A recent visit to Bank Negara Museum and Gallery led me to think about the relationship between money and art within our national art institutions.
Recently, I was working on a project at Bank Negara Museum & Gallery. While literally waiting for paint to dry (my humble task that day), I decided to walk around the museum, which I’d never visited before. As I made my way through its halls that day and as I began to get deeper into the project that week, I started becoming more cynical about the purpose of art and its institutions.
When I first arrived at BNMAG, I was duly amazed by how stunning it looks from the outside, all well-kept lawns and black tiered fountains and glass facades. In the middle of the museum is a spiral staircase, much like the one at Balai, which is supposed to be like the one at the Guggenheim?, and so from the third floor where I worked, I could lean over the banister and survey portions of the floors below. The first and second floors are the dedicated “museum” sections of the place: there is a section on the history of islamic finance, a section on the history of money, and a section on the history of the bank. The third floor is the space dedicated to temporary art exhibitions.
I skipped the first floor because I’m not interested. On the second floor, there was an exhibition showing the collection of Tun Ismail Mohamed Ali, the first governor of Bank Negara. The exhibition space dedicated to Tun Ismail is split into half: half the space showed his collection, and the other half showed a tiny museum of his life.
One of the first works displayed was a reproduction of a mural by Syed Ahmad Jamal, commissioned for the Bank Negara headquarters. It was a beautiful piece of design that utilised a nice black-silver-gold colour scheme. And though it was a reproduction, the print didn’t turn out half bad. I was reminded of another set of murals commissioned for a bank: the four murals on the exterior of the OCBC bank next to Masjid Jamek LRT station. Like those, the piece by S.A.J shows clearly the conditions of its commission. It’s beautiful, but it’s boring. It’s beautiful, but it’s commissioned by a bank. Like those, the metaphoric and expressionistic possibilities of art are hijacked by the shallowness of profit. I was struck by how poor art becomes when called to the impossible task of beautifying the circulation of capital.
I continued through the gallery. The collection of works is fine. The show had no curation, and no point for curation. He bought art. Here is the art that he bought. It’s not that I am opposed to the practice of art collection—if this man had been my friend, and I’d met him at his home, and he’d walked me through his art collection, I wouldn’t have minded. What I minded, here, is how clearly the whole exhibition served to flaunt a single individual’s wealth, subsequently making the bank look good by association. What I minded was that a building calling itself an art institution would put the art of various talented artists in the base service of glamorising the collector who bought their work.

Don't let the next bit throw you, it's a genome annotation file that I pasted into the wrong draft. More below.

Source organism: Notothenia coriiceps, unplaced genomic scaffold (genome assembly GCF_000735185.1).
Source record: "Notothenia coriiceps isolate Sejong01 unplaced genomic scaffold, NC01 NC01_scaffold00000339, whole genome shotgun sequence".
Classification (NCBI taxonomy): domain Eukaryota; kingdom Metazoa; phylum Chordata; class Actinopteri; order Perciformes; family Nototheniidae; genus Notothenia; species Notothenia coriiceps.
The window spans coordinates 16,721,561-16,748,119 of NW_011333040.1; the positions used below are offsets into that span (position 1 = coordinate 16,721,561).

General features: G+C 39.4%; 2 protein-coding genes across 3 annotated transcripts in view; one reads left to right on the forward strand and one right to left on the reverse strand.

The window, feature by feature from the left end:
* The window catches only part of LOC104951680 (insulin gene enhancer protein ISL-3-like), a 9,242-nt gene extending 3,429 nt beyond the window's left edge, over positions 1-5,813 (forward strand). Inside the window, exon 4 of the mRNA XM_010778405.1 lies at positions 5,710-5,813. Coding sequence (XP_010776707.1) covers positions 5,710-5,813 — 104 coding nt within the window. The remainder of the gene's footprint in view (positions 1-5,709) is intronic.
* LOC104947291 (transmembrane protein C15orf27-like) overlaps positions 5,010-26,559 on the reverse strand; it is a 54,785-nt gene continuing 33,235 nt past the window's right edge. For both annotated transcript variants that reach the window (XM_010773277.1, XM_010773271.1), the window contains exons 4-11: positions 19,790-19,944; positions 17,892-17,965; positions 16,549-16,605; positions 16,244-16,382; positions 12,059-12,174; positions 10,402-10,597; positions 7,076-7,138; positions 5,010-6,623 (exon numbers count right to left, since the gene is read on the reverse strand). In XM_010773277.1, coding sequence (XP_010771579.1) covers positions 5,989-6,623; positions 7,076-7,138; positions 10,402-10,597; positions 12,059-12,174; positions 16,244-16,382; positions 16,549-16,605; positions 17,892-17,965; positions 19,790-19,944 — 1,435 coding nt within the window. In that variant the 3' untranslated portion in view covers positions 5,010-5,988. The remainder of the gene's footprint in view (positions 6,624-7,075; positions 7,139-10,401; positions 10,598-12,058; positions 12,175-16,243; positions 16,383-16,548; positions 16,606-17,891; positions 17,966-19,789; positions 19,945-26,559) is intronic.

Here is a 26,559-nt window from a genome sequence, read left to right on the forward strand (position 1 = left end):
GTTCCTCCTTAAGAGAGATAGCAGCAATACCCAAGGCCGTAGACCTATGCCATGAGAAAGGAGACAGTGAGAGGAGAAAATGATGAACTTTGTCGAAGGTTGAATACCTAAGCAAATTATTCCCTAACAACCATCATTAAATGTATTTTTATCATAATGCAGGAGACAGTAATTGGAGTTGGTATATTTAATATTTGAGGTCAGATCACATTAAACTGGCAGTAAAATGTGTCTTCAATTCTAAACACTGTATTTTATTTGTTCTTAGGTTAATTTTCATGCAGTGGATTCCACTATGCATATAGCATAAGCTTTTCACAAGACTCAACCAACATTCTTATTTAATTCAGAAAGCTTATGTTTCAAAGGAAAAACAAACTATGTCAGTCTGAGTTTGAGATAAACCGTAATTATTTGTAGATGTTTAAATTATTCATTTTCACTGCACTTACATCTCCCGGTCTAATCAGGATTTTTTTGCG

The art collection moved into a small museum of his life. On one of the walls was a big questionnaire-style poster detailing the specificities of his life. His skin colour: “sun-browned.” Another wall was dedicated to a yearly timeline of his life and achievements. There was a vitrine of his possessions and a replica of his study. Above the vitrine, there was a mosaic of lightboxes with bite-sized facts about the man himself. He liked dark colours and enjoyed western classical music.
I’m irritated at the shallowness of what art has become, especially on an institutional level, but the practice, while uniquely shallow on BNMAG’s part, is not exactly uncommon in the art world, nor is it a uniquely “Malaysian” failure. All over the world, the money that is financing art institutions is coming from big petroleum companies (such as Petronas), banks, or otherwise exploitative organisations. I brought this up with a friend, who argued that art being financed by banks and corporations have nothing to do with the quality of a gallery, since this practice is a given in the art world. The Tate was financed by BP; the Whitney Museum is chaired by the CEO of an arms company; the Met, Guggenheim, and the National Portrait Gallery in London were sponsored by the pharmaceutical Sackler family, accused of creating the opioid crisis in America; and what about Saadiyat Island being built out in Abu Dhabi, a city infamous for its brutal labour practices? These big boys are considered exciting and dynamic art destinations that set a standard followed by many other, smaller art institutions and galleries the world over. So the only conclusion left to be made seems to be that Malaysians are just shit at giving a shit, but (call me naive), it’s a conclusion I’m still holding out on making.